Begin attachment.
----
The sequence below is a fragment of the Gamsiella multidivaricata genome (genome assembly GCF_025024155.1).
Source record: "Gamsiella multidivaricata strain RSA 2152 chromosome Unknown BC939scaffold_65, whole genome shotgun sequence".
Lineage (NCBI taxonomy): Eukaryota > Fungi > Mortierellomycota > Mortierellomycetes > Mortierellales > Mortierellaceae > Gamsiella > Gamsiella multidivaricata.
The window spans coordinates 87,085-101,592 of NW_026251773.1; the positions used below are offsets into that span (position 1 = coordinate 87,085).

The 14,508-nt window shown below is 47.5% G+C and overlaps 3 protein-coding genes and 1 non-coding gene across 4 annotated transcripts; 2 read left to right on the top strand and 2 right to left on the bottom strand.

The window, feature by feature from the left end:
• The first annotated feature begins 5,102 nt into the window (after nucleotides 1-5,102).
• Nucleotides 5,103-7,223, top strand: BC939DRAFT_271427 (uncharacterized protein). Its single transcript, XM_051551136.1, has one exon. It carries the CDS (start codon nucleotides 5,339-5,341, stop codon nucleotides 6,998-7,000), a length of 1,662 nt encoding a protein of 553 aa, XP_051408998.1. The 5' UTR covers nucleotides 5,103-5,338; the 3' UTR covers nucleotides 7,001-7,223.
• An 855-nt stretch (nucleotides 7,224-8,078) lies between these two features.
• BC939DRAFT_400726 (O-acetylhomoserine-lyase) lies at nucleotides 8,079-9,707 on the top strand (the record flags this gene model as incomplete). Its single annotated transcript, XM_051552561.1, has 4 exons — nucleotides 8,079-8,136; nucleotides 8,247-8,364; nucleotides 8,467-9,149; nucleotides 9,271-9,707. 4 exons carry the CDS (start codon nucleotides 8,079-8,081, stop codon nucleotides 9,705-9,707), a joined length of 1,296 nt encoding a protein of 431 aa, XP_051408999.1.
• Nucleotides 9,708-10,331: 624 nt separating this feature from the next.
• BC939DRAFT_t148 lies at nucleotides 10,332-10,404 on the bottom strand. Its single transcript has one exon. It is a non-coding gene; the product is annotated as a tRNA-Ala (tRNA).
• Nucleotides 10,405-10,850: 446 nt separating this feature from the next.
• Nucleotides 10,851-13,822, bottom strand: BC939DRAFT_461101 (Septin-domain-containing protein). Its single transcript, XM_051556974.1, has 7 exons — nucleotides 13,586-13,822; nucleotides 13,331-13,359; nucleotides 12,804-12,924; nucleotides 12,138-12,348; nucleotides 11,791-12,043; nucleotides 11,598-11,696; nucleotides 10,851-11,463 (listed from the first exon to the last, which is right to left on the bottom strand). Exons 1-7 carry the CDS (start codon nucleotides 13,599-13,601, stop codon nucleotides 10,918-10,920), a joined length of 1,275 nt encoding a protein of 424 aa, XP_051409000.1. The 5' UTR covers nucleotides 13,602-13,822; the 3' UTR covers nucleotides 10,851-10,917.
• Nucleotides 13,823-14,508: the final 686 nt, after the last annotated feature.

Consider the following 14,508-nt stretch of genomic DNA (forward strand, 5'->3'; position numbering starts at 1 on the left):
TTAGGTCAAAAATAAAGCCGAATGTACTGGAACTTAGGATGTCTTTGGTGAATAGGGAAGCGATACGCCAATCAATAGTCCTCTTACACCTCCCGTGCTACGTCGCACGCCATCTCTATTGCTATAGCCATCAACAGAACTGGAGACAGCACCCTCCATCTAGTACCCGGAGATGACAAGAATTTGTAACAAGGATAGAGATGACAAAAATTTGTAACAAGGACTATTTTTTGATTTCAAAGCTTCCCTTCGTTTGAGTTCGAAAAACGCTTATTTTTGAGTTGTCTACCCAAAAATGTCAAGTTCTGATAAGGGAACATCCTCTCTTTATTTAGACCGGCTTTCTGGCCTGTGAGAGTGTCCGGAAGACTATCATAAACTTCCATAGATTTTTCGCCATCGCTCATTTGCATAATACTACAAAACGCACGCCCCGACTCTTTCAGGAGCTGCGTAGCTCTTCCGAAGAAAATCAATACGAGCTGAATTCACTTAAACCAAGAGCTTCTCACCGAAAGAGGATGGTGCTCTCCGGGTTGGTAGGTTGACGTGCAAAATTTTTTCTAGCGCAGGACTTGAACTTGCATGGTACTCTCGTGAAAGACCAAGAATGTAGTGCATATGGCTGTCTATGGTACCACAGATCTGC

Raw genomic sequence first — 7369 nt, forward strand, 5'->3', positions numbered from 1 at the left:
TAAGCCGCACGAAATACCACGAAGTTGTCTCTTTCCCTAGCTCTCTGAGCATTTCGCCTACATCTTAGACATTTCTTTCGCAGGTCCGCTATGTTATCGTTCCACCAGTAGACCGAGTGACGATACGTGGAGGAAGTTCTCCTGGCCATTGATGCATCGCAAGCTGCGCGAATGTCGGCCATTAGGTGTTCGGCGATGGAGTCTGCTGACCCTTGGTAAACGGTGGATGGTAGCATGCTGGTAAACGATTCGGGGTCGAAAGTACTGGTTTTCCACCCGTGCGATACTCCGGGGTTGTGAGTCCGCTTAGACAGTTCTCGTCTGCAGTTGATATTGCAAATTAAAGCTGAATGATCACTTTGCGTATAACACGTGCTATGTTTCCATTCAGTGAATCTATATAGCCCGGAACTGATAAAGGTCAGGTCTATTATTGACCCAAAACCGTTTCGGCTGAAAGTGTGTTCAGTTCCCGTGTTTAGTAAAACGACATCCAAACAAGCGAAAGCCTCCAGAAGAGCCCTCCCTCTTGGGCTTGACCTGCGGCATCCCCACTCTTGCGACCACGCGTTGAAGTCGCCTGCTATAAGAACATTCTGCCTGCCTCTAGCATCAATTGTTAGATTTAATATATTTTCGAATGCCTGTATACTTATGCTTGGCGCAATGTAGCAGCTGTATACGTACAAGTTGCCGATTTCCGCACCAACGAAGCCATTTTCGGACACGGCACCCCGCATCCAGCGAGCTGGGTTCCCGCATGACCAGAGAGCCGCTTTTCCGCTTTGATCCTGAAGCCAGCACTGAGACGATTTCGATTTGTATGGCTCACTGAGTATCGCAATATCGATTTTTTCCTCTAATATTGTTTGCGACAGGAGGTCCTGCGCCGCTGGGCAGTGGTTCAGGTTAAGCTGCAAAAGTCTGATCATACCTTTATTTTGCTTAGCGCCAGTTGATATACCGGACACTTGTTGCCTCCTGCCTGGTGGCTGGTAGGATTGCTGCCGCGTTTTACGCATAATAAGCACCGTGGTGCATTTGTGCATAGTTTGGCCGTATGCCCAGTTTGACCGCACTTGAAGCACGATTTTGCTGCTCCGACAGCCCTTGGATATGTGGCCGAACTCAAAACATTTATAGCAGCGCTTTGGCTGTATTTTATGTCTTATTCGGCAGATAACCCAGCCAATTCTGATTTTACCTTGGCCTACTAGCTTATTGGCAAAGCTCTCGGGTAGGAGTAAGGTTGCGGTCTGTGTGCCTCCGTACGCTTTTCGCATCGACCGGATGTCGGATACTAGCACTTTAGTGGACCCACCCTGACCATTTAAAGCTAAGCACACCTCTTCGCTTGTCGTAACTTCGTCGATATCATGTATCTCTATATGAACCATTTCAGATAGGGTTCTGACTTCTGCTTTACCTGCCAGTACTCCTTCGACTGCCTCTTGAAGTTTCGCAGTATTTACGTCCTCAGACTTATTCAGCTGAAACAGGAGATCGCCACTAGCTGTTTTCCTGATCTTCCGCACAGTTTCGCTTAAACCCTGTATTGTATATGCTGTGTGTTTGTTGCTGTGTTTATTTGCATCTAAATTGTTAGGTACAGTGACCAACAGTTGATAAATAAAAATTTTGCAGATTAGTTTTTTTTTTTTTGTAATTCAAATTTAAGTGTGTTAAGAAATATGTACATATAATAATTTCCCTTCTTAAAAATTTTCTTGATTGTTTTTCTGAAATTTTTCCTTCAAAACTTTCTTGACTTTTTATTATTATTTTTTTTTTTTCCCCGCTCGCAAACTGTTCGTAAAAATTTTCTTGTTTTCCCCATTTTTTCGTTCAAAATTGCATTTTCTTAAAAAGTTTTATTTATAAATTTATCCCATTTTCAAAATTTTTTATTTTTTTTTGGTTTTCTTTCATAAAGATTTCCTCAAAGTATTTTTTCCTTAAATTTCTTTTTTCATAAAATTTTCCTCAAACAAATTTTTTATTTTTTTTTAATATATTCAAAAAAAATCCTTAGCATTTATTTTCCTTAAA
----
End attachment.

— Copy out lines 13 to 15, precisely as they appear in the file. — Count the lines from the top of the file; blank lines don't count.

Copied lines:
• Nucleotides 10,405-10,850: 446 nt separating this feature from the next.
• Nucleotides 10,851-13,822, bottom strand: BC939DRAFT_461101 (Septin-domain-containing protein). Its single transcript, XM_051556974.1, has 7 exons — nucleotides 13,586-13,822; nucleotides 13,331-13,359; nucleotides 12,804-12,924; nucleotides 12,138-12,348; nucleotides 11,791-12,043; nucleotides 11,598-11,696; nucleotides 10,851-11,463 (listed from the first exon to the last, which is right to left on the bottom strand). Exons 1-7 carry the CDS (start codon nucleotides 13,599-13,601, stop codon nucleotides 10,918-10,920), a joined length of 1,275 nt encoding a protein of 424 aa, XP_051409000.1. The 5' UTR covers nucleotides 13,602-13,822; the 3' UTR covers nucleotides 10,851-10,917.
• Nucleotides 13,823-14,508: the final 686 nt, after the last annotated feature.